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    Maybe this will help some-friend had a Poulan with that "skinny" bar and was having same problem. I rummaged around in spare stuff and came up with a wide Oregon roller tip that worked like a charm. The skinny bars seem to be subject to edge "rolling" where the chain rides in the groove which does not help matters any. Might try Cutter's Choice for a wider bar-good quality and generally a bit less money than Oregon. Hope this helps-Dan
     
  8. Oxankle

    Oxankle Well-Known Member

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    As I suspected!!!!!! It IS THE BAR!!!!!

    I called Poulan and raised hell about this, told the guy I was taking the saw back to Lowes and he agreed that was the thing to do.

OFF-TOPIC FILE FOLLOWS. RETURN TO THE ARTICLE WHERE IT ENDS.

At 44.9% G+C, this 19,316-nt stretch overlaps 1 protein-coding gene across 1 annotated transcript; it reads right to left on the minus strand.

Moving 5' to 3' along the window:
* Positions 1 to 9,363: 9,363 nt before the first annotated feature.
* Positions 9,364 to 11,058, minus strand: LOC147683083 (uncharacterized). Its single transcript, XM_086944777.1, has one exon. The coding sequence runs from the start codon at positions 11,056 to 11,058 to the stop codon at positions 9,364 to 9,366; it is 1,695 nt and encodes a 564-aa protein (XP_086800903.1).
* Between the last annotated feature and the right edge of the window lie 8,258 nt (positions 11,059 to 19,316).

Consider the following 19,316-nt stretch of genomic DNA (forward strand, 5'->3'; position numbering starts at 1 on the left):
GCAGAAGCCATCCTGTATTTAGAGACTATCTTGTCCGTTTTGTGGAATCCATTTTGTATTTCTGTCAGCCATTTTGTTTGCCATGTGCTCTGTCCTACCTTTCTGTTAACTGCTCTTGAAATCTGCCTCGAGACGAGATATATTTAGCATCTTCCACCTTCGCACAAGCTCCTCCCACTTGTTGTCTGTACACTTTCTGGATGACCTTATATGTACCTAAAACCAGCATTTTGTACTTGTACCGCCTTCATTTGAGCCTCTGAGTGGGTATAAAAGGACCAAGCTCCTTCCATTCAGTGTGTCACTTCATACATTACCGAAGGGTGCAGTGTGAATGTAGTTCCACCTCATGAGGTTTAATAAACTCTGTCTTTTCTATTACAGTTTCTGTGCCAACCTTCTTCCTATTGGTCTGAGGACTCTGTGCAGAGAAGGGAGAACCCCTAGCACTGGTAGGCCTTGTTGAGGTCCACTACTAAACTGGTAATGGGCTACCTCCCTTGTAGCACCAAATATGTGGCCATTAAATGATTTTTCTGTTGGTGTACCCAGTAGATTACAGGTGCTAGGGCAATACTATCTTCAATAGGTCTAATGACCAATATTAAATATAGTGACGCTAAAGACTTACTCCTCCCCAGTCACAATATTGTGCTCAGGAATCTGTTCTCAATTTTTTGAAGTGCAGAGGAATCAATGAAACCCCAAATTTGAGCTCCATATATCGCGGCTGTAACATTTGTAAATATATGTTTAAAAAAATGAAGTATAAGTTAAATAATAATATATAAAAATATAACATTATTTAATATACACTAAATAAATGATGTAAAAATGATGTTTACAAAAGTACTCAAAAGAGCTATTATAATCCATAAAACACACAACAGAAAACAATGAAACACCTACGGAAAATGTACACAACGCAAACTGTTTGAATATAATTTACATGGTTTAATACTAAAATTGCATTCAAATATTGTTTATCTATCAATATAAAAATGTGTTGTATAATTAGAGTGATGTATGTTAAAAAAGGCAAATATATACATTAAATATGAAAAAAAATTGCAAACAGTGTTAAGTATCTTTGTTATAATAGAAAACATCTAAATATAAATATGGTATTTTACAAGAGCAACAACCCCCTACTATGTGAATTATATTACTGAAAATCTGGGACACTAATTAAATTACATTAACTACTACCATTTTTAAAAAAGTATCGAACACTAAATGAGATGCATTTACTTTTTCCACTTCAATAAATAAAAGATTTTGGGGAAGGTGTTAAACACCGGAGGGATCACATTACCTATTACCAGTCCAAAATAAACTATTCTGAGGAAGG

Had to call the credit card people to get sale data, but they gave me date of purchase, exact price and TRANSACTION NUMBER- very important.

    Went to Lowe's prepared to do battle but they took one look at my numbers, gave me a complete refund, which I proceeded to use to buy their next upgrade saw, another Poulan. If the chain jumps the bar on this one I will raise hell with Poulan again and get a refund.

    I am not surprised to hear that you all have this problem. I have had Poulans for brush saws for years, dirt eaters, but never had one jump the bar unless I had just stretched the chain too darn long. I bought this one new so that I did not present the thieves with another Husky.

    I am inclined to agree that this saw with a much shorter bar would probably not be so prone to chain jumping.